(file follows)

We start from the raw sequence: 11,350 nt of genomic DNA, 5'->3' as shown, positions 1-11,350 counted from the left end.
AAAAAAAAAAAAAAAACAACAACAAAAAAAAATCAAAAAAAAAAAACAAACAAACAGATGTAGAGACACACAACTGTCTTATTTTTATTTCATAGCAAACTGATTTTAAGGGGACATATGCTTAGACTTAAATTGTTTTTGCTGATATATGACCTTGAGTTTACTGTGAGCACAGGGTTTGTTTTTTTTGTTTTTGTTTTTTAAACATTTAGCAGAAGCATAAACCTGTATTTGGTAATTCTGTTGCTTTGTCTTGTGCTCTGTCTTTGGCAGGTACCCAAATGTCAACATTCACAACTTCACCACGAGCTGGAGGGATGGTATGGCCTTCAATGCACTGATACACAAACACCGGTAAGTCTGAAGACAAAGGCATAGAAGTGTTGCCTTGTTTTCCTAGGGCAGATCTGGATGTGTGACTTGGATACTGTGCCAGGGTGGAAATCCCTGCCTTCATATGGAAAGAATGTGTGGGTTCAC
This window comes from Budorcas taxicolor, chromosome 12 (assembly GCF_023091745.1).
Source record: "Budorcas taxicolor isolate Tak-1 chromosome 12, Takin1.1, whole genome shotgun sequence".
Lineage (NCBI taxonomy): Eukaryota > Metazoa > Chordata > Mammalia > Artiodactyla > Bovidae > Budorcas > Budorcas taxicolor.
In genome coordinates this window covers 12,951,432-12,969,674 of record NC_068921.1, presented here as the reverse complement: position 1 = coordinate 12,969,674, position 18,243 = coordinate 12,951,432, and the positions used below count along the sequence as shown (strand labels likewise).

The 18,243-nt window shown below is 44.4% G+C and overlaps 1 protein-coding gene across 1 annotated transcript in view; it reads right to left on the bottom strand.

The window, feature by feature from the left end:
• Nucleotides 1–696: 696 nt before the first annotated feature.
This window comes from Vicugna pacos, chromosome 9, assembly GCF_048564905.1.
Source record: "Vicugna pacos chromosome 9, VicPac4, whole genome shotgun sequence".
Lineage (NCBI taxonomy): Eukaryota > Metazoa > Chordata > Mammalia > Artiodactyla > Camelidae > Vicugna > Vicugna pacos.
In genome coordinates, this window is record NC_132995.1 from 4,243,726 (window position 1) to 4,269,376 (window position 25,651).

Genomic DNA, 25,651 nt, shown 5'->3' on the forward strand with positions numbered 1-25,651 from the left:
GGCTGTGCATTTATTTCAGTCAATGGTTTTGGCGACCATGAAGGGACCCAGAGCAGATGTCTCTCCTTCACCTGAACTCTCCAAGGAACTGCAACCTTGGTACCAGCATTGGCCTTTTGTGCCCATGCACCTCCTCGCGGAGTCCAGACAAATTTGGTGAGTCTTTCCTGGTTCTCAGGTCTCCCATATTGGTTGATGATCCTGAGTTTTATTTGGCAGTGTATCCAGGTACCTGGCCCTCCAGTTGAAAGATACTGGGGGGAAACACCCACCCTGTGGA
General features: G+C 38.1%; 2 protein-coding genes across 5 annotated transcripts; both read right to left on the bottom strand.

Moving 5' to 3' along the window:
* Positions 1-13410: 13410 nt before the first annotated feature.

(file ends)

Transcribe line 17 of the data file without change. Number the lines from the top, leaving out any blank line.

Moving 5' to 3' along the window: